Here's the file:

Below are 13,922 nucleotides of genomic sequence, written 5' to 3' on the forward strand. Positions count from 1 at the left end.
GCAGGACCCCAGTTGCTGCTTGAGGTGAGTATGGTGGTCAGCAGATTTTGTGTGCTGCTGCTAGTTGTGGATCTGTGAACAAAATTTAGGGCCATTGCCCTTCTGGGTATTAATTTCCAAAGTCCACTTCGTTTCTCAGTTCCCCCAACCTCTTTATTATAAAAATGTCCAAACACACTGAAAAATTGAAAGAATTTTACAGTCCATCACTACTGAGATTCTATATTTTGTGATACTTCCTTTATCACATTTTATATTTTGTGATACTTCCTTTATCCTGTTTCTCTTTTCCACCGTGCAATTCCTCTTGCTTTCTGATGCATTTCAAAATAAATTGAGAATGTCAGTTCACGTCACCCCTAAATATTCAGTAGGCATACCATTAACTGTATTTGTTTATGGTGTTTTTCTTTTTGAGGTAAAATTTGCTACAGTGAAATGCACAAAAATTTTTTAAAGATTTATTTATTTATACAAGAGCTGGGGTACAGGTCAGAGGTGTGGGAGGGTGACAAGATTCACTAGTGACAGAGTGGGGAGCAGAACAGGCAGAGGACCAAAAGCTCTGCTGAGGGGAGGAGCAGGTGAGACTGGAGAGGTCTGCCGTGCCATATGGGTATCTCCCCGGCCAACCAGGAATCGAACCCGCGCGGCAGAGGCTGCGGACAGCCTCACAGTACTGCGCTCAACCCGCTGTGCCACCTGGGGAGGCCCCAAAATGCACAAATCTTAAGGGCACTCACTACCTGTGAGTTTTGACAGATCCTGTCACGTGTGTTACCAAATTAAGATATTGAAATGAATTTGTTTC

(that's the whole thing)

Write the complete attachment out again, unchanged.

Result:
Below are 13,922 nucleotides of genomic sequence, written 5' to 3' on the forward strand. Positions count from 1 at the left end.
GCAGGACCCCAGTTGCTGCTTGAGGTGAGTATGGTGGTCAGCAGATTTTGTGTGCTGCTGCTAGTTGTGGATCTGTGAACAAAATTTAGGGCCATTGCCCTTCTGGGTATTAATTTCCAAAGTCCACTTCGTTTCTCAGTTCCCCCAACCTCTTTATTATAAAAATGTCCAAACACACTGAAAAATTGAAAGAATTTTACAGTCCATCACTACTGAGATTCTATATTTTGTGATACTTCCTTTATCACATTTTATATTTTGTGATACTTCCTTTATCCTGTTTCTCTTTTCCACCGTGCAATTCCTCTTGCTTTCTGATGCATTTCAAAATAAATTGAGAATGTCAGTTCACGTCACCCCTAAATATTCAGTAGGCATACCATTAACTGTATTTGTTTATGGTGTTTTTCTTTTTGAGGTAAAATTTGCTACAGTGAAATGCACAAAAATTTTTTAAAGATTTATTTATTTATACAAGAGCTGGGGTACAGGTCAGAGGTGTGGGAGGGTGACAAGATTCACTAGTGACAGAGTGGGGAGCAGAACAGGCAGAGGACCAAAAGCTCTGCTGAGGGGAGGAGCAGGTGAGACTGGAGAGGTCTGCCGTGCCATATGGGTATCTCCCCGGCCAACCAGGAATCGAACCCGCGCGGCAGAGGCTGCGGACAGCCTCACAGTACTGCGCTCAACCCGCTGTGCCACCTGGGGAGGCCCCAAAATGCACAAATCTTAAGGGCACTCACTACCTGTGAGTTTTGACAGATCCTGTCACGTGTGTTACCAAATTAAGATATTGAAATGAATTTGTTTC